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Auction PR Publicity Announcements News and Information

Christie’s Old Masters & 19th Century Sales Achieve $40,858,500

Christie’s New York achieved a combined total of $40,858,500/£25,191,210/ €29,051,023 in two days of sales, including the two-part auction of Old Master & 19th Century Paintings, Drawings & Watercolors on Wednesday and a special private collection sale, A Cabinet of Curiosities: Selections from the Peter Tillou Collections on Thursday. The top lot of the sales, The entrance to the Turkish Garden Café by Louis Léopold Boilly (1761-1845) was acquired for the J. Paul Getty Museum. In announcing this important acquisition, Museum Director Michael Brand heralded the work as “one of Boilly’s greatest paintings, and a brilliant addition to the museum’s collection.” It sold for $4,562,500, setting a new world auction record for a work by the artist.

Gaetano Gandolfi
Gaetano Gandolfi (Bologna 1734-1802), Diana and Callisto, oil on canvas, 58½ x 67 in. Estimate: $800,000 – $1,200,000. Price Realized: $4,114,500. Photo: Christie’s Images Ltd 2010

Another auction record was achieved for the newly rediscovered painting Diana and Callisto by the 17th century Italian master Gaetano Gandolfi (1734-1802). The painting sold to a private collector on the phone after a protracted bidding battle drove the price to $4,114,500. The large-scale painting is believed to be one of two paintings originally commissioned in the late 1780’s by the Russian prince Nicholay Yusupov (1751-1831). Previously known to scholars only from photos stored in the archives of the Louvre Museum, the painting emerged from a private American collection where it had remained for the last fifty years.

In total, eight paintings sold above the $1 million mark at Wednesday’s sale, including The entry of the animals into Noah’s ark by Jan Brueghel II (1601-1678), which sold for $2,882,500 – the 2nd highest price at auction for the artist, and The Four Elements: Fire, Water, Earth and Air, a series of four oils on panel by Jan Breughel II and Frans Francken II (1581-1642), which sold for $2,210,500. Works by the Italian masters Luca Carlevarijs (1663-1730) and Giovanni Paolo Panini(1691/2-1765) proved particularly appealing to bidders. Carlevarijs’s View of Piazza San Marco with the Torre dell’Orologio, Venice achieved $1,874,500, well over its estimate of $800,000-1,200,000 and Panini’s View of Piazza del Popolo, Rome, realized $1,202,500, against its estimate of $600,000-800,000. A third auction record was achieved for An Allegory of Faith by Jacob Duck (c. 1600-1667), which sold for $542,500.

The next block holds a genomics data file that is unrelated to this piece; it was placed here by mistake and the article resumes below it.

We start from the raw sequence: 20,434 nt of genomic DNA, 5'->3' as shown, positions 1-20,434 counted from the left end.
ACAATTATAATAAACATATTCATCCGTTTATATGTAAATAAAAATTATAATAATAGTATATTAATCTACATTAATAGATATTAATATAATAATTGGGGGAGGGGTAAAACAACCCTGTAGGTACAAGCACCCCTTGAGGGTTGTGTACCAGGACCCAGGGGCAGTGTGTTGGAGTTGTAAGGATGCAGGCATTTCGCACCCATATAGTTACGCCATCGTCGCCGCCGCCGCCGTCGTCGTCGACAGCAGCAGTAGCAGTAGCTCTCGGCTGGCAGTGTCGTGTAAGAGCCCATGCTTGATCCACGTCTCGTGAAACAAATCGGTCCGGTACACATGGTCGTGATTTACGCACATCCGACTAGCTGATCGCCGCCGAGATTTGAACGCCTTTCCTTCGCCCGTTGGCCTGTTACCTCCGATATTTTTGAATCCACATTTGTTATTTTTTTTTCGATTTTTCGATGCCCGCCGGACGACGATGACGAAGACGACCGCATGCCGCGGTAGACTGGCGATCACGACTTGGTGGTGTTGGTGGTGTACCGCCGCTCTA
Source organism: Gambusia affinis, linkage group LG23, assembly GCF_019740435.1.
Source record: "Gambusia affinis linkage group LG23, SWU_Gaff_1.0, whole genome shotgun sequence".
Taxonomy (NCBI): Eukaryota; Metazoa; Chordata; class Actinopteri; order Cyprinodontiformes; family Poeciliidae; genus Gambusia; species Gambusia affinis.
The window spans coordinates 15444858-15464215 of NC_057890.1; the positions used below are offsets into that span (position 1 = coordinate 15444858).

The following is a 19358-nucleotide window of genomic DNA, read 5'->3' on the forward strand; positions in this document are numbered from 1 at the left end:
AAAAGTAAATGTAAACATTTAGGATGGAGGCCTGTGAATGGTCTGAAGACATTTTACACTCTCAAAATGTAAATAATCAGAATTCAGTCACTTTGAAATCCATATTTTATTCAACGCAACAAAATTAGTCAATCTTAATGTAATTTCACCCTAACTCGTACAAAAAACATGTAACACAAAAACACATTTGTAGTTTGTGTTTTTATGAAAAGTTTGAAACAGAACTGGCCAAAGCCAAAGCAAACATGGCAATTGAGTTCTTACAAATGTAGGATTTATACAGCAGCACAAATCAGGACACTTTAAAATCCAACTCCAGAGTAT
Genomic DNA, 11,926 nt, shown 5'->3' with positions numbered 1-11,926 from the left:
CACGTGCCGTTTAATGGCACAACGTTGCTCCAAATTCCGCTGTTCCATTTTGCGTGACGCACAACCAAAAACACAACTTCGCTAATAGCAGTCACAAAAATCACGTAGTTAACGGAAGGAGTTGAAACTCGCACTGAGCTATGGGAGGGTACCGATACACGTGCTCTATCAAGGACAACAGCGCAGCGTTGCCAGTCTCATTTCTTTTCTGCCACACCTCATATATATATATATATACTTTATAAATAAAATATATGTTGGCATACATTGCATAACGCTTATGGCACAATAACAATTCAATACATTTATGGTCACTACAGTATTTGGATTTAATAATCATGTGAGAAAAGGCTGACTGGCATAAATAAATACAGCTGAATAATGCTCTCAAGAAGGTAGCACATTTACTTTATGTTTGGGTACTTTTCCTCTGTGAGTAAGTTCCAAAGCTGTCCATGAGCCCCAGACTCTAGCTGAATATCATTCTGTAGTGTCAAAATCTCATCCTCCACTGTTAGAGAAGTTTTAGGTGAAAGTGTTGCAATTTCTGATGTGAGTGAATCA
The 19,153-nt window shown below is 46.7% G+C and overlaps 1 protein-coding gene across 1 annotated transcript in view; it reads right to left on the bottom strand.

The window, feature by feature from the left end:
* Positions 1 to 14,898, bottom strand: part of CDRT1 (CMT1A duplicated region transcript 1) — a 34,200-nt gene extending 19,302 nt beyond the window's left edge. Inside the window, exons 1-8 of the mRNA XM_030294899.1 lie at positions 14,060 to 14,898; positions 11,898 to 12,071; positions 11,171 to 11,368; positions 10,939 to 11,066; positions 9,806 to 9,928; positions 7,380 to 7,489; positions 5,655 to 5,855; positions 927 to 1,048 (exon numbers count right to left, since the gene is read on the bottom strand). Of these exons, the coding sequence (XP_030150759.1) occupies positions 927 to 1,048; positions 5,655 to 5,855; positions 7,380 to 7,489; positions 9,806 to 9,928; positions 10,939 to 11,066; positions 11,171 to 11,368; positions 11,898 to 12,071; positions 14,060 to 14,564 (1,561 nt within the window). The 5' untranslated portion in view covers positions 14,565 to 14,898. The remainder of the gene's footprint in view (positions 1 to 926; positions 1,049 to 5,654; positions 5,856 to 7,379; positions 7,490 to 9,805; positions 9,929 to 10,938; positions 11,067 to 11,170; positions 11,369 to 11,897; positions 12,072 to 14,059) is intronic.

As the grand finale of Wednesday’s morning sale, Sir William Orpen’s ‘In Dublin Bay’: Portrait of the Artist’s Wife, inspired a head-to-head competition between two bidders in the the saleroom, finally selling for $1,370,500 – the 2nd highest price at auction for the artist..

Among Old Master drawings, the top price of $410,500 was achieved for Christ among the Doctors, a pencil, pen and ink, and watercolor drawing heightened with gold by Jean Auguste Dominique Ingres (1780-1867), which far exceeded its estimate of $150,00-250,000. The sale’s fourth auction record was achieved for an ink and wash design for an elaborate altarpiece by the 17th century Spanish master Alonso Cano (1601-1667), which realized $194,500, well above its estimate of $15,000-20,000.

A Cabinet of Curiosities: Selections from the Peter Tillou Collections
On Thursday, as a complement to its sales of Old Master & 19th Century Art, Christie’s presented A Cabinet of Curiosities: Selections from the Peter Tillou Collections, a mix of Old Master paintings, European furniture, tribal art and decorative items from the vast collection of the prominent antiques dealer Peter Tillou. The sale totaled $1,332,000/£822,222/€958,273, with 77% of the items sold by lot. Catherine Elkies, Head of Private Collections at Christie’s, commented: “We were pleased to see buyers responding so favorably to this wide-ranging collection of items, which proved a fitting complement to our major sales this week. We witnessed strong competition not only for the many exceptional items of European furniture and fine art, but also the more eclectic and unusual items in Peter’s collection, including superb examples of tribal art, cameo glass, and an array of fossils, geodes, amonites and shells.”

The top lot of the sale was the Alfred Morrison Center-Table featured in the Paris 1867 International Exhibition, which achieved $80,500. Among the paintings offered, a half-length seated Portrait of a young man in a white turban and red scarf attributed to the British artist William Daniell (1769-1837) was among the top ten prices, selling for $50,000. Among the selection of tribal art figures, masks and clubs offered, the top price was achieved for a Kota Reliquary Guardian Figure from Gabon, which sold for $41,250.